Tell us about your new release:
Beyond All Measure is the first of the Hickory Ridge romances. Set in the foothills of the great Smoky Mountains in 1871 it’s the story of Ada Wentworth, a young Bostonian who, having lost everything—her family, fiancé, and fortune---journeys to Hickory Ridge for a position as a lady’s companion. Her plan is to stay only until she can save enough money to establish a millinery shop back east. But then she meets Texan Wyatt Caldwell, owner of the local lumber mill who has plans of his own. As their feelings for each other grow, Ada must let go of her bitter past in order to embrace God’s plans for her future, and to trust Wyatt with her heart.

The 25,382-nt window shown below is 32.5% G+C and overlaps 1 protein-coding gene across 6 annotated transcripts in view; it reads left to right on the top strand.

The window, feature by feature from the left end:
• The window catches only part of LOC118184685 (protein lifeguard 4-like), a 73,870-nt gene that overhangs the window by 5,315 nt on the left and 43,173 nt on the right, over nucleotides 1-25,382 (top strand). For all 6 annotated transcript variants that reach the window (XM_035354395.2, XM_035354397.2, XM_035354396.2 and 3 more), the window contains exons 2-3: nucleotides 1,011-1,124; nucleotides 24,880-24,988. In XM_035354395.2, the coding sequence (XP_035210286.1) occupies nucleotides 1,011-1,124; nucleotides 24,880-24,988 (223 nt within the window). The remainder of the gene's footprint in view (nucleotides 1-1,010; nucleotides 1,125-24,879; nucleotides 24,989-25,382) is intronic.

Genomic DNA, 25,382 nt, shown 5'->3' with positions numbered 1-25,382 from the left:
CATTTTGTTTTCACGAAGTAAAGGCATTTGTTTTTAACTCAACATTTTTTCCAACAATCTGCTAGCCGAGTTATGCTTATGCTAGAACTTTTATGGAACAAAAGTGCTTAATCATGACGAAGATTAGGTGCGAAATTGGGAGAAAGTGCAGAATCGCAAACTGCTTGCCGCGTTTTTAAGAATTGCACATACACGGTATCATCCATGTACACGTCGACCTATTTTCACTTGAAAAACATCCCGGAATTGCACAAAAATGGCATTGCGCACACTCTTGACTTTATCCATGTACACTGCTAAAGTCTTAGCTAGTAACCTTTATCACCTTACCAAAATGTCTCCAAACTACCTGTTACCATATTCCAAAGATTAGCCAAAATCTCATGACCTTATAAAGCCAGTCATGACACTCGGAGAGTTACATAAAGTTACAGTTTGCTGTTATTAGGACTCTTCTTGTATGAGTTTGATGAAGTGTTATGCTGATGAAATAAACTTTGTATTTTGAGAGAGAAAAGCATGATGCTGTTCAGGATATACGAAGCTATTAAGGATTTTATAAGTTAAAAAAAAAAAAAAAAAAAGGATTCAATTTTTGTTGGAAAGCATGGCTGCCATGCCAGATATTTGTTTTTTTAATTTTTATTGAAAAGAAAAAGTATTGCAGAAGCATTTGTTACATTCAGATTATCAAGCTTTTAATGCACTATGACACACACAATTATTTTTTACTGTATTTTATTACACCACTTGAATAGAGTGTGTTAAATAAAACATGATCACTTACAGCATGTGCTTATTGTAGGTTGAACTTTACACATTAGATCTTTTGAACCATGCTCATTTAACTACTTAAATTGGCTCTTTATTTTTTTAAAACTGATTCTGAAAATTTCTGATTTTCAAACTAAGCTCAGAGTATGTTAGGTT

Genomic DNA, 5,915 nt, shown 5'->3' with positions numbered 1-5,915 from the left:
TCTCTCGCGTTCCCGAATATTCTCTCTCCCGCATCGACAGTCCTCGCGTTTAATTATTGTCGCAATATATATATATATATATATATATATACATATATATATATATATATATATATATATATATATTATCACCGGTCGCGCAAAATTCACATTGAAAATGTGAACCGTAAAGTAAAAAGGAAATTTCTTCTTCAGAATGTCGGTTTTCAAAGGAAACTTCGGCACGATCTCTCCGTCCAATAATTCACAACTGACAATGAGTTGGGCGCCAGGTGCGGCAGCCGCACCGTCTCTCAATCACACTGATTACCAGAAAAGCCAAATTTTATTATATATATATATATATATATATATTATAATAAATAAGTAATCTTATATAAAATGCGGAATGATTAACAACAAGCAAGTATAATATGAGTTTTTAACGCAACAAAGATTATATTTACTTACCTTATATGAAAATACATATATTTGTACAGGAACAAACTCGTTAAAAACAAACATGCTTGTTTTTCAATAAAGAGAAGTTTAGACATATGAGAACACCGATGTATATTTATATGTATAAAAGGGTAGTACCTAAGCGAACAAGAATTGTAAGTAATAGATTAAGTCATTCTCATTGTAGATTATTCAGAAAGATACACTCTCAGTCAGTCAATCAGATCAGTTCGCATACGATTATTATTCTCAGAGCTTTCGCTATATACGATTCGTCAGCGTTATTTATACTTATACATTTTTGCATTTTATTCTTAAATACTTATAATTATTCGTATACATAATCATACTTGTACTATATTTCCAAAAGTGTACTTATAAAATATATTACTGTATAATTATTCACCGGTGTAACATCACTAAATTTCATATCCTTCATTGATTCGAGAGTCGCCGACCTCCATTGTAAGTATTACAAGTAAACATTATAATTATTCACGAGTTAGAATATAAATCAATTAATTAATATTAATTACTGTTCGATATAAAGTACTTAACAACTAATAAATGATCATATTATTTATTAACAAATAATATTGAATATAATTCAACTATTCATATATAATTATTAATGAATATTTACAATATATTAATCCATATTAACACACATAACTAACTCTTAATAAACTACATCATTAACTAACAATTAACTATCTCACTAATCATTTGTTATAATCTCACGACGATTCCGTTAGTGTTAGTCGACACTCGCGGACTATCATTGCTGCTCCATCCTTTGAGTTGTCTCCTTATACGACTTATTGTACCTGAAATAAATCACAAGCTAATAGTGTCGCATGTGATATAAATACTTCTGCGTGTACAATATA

How did you come up with this story? Was there a specific 'what if' moment?
Most of my stories start at an emotional level. What would it feel like to lose everything, and to feel that your father and your fiancé were to blame? How would you get past that, forgive them, and learn to trust again? I grew up a Southern girl in a storytelling tradition, and stories of the South that is long past resonate with me. I love and respect our history and I love telling stories about ordinary people who quietly accomplished remarkable things, and then slipped behind the veil of time. I want to afford readers a peek behind that veil. Ada, my protagonist, lived in my head for several years, whispering snippets of the story into my ear, but it wasn’t until a couple of years ago that the story firmed up in my mind. Then I was able to see and hear her and Wyatt awake and dreaming. Some days I woke up wondering where they were.
Did anything strange or funny happen while researching or writing your book?